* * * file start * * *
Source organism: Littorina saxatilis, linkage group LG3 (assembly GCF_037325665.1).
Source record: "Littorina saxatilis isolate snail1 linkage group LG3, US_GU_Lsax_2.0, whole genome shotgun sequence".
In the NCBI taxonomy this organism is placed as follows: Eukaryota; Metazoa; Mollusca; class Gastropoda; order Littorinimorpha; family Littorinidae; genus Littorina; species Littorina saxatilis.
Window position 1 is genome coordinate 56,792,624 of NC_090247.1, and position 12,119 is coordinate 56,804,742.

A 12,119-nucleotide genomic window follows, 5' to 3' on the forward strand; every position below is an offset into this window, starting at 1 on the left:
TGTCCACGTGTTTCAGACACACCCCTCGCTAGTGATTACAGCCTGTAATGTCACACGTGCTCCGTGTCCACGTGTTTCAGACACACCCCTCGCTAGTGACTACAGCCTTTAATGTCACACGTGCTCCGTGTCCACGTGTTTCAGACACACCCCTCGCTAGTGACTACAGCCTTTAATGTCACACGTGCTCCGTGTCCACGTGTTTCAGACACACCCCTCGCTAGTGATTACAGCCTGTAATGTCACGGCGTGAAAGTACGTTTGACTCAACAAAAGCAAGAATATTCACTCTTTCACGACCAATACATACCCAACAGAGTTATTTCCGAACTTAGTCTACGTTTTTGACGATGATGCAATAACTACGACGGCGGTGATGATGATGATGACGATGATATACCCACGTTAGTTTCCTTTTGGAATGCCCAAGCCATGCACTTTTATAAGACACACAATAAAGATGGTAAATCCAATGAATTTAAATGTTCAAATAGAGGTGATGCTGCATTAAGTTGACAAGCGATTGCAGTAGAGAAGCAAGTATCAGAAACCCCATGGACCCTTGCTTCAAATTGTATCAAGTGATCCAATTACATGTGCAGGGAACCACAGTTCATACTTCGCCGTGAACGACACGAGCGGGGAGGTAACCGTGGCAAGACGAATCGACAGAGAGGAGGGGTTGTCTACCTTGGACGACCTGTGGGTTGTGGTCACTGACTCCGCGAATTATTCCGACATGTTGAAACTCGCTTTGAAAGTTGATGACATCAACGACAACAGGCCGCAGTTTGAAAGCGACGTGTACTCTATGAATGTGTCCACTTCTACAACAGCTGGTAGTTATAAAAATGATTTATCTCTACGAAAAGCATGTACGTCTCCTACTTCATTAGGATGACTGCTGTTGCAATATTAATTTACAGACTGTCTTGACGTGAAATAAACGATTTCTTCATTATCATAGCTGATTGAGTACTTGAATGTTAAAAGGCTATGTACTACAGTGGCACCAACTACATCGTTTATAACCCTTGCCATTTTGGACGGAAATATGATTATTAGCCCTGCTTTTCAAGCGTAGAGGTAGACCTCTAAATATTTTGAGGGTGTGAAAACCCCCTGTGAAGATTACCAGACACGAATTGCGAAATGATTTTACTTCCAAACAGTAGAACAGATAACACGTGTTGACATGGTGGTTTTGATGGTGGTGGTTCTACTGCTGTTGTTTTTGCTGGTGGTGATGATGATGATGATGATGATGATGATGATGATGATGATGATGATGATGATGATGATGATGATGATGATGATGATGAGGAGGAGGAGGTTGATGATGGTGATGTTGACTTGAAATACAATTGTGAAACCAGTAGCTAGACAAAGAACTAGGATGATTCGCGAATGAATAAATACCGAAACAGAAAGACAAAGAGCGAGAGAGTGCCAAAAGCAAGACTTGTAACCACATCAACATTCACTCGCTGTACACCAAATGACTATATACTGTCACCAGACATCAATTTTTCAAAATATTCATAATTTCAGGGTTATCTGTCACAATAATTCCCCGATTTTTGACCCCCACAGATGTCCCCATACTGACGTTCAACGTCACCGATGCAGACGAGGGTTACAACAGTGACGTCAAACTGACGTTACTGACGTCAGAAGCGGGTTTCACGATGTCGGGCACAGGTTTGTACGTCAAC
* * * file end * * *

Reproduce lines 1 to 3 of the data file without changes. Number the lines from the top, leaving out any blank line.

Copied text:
Source organism: Littorina saxatilis, linkage group LG3 (assembly GCF_037325665.1).
Source record: "Littorina saxatilis isolate snail1 linkage group LG3, US_GU_Lsax_2.0, whole genome shotgun sequence".
In the NCBI taxonomy this organism is placed as follows: Eukaryota; Metazoa; Mollusca; class Gastropoda; order Littorinimorpha; family Littorinidae; genus Littorina; species Littorina saxatilis.